First dedicated nurse appointed to tackle ‘void’ in care of early onset dementia
Families are being “devastated” by a “void” in care provided for people who develop dementia under the age of 65, according to a leading nurse.
Fiona Chaabane has been appointed as the first dedicated nurse in the UK to co-ordinate care for patients living with younger onset brain disorders.
Ms Chaabane (pictured), who is based at Southampton General Hospital, said: “Diagnosing dementia in younger people is a challenge in itself as symptoms are often attributed initially to stress or depression but, once a diagnosis has been made, the services these patients then require either don’t exist or are fragmented.
“We are currently in a situation where older people’s mental health services are focused on those aged 65 and over, while adult mental health services don’t necessarily have the specific skills and experience to meet the needs and complexities of dementia in younger people.
“What that leaves us with is a gaping void which those with younger onset dementia are falling into and it is devastating families nationwide.”
More than 40,000 people in the UK are estimated to have been diagnosed with younger onset dementia and Ms Chaabane said the majority were “squeezed” into more mainstream services that may lack the expertise or experience in managing the condition.
Dementia is a disease associated with ongoing decline in cognitive brain function, memory, thinking and reasoning and physical abilities to such an extent that it affects daily life and activities.
Ms Chaabane said: “Although pockets of dedicated services do exist across the UK, they can be difficult to access or even find out about and patients are often squeezed into other dementia services with their specific needs unmet.
“The realisation we need to come to is that someone with younger onset dementia might only be in their 40s with an active life, young children, bills to pay and a full-time job to hold down.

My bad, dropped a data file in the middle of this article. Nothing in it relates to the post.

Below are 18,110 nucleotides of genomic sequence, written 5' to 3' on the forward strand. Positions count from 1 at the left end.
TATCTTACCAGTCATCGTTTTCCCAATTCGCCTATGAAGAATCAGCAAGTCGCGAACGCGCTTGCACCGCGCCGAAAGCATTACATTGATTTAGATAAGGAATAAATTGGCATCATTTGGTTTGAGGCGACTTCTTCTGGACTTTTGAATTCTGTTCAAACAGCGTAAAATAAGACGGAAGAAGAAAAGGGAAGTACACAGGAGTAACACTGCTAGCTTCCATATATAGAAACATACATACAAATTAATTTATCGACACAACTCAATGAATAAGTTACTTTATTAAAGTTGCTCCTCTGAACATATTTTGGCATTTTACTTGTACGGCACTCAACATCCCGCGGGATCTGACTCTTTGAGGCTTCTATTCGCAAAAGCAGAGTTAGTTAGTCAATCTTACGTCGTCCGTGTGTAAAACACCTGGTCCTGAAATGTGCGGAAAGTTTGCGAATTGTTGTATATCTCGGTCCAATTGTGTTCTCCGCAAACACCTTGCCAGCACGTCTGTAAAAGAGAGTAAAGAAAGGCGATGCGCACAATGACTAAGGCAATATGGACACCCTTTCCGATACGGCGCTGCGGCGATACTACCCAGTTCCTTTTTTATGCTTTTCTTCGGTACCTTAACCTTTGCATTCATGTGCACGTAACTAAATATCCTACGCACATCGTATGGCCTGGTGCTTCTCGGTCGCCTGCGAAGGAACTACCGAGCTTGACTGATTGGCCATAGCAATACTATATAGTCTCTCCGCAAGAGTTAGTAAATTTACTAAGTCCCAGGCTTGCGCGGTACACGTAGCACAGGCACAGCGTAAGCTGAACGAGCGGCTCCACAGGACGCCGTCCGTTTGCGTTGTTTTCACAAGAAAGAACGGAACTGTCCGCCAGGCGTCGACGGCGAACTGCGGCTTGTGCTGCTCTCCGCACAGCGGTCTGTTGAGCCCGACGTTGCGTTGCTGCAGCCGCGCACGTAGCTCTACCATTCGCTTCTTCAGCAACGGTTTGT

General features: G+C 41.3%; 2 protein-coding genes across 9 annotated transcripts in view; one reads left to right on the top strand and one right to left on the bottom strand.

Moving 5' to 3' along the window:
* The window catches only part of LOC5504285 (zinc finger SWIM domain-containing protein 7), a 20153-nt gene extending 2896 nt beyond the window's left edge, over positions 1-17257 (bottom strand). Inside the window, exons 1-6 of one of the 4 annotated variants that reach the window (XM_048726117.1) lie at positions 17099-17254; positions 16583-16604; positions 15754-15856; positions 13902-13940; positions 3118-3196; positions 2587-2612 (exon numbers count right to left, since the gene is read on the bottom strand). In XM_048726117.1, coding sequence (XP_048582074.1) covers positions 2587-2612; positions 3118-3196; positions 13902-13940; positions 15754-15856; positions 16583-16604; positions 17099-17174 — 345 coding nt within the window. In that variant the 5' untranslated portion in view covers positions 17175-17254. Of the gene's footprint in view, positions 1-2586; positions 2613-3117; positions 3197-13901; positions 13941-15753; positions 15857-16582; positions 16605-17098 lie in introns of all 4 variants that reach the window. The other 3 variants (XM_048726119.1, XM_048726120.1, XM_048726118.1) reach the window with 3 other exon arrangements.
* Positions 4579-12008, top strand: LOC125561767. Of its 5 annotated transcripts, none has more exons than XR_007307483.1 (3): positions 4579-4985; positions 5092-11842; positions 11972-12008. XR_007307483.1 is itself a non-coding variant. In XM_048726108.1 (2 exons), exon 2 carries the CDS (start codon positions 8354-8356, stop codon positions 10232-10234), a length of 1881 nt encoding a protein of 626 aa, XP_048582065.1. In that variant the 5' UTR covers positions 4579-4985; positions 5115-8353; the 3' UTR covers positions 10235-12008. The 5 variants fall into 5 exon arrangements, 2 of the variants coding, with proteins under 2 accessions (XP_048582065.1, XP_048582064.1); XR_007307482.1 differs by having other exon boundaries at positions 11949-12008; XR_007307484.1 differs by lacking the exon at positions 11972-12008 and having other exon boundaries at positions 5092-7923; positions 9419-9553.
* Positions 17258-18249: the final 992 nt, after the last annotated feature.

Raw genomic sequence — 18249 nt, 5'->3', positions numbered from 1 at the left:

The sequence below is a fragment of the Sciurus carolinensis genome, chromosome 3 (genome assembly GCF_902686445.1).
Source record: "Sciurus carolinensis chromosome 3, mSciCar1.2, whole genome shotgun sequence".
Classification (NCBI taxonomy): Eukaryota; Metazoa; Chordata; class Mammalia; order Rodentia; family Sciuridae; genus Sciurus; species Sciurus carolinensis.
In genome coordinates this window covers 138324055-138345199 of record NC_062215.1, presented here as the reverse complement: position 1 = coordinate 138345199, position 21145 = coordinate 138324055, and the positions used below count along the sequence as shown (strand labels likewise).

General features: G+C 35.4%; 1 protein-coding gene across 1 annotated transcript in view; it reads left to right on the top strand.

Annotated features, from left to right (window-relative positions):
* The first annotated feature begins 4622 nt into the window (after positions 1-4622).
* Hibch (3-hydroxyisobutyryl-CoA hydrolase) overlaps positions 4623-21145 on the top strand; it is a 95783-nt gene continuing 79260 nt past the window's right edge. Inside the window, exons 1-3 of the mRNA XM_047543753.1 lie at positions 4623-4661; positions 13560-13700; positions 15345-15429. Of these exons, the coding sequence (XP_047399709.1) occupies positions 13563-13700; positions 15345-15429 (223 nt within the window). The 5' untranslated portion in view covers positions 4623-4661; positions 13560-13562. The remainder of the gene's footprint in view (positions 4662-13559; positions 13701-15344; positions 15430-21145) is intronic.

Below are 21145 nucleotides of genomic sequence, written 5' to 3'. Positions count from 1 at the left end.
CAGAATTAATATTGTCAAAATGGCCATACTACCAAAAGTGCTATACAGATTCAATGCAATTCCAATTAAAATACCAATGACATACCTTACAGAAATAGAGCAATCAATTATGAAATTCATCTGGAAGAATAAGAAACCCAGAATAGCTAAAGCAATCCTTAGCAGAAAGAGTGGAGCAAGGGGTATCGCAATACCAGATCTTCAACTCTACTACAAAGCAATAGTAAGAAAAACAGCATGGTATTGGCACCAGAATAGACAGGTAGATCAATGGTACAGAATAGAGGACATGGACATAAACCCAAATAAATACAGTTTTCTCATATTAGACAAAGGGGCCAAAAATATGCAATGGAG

“A diagnosis of this kind will not only be unexpected but completely life-changing for the patient and their family and it is essential they have ongoing support to help them adapt and find specialist services.”
Ms Chaabane said, after investigation and diagnosis by a specialist neurology team with an annual review, interim and ongoing community monitoring and support could be difficult to obtain unless patients are in crisis.
As part of her newly-created post with University Hospital Southampton NHS Foundation Trust, she provides a range of continuous support including home visits, expert liaison, clinical monitoring, patient and family support.
She said: “Having a fully-trained specialist nurse in this role can be a real lifeline to patients and their families at the most difficult times.
“Not only can it ensure they access all the care, treatment and support available to them in a timely manner, it also helps relieve some of the stress and emotional burden these disorders create.”
Yinglen Butt, Royal College of Nursing associate director of nursing – clinical standards and supporting practice, said: “It’s estimated that by 2025, more than one million people will be living with dementia in the UK, so how we care for people with dementia needs to be transformed to address the blindspot in services provided for younger-onset patients.
“That means as we begin to understand more about the disease, the services need to change and be given the funding to do so.
“As well as earlier diagnosis, dementia patients now and into the future need to know there will be enough specialist nursing staff to care for them.
“They also need a properly funded social care sector that can support them to live in dignity, as independently as possible, and with care tailored to them.”
Copyright (c) Press Association Ltd. 2019, All Rights Reserved. Picture (c) Royal College of Nursing.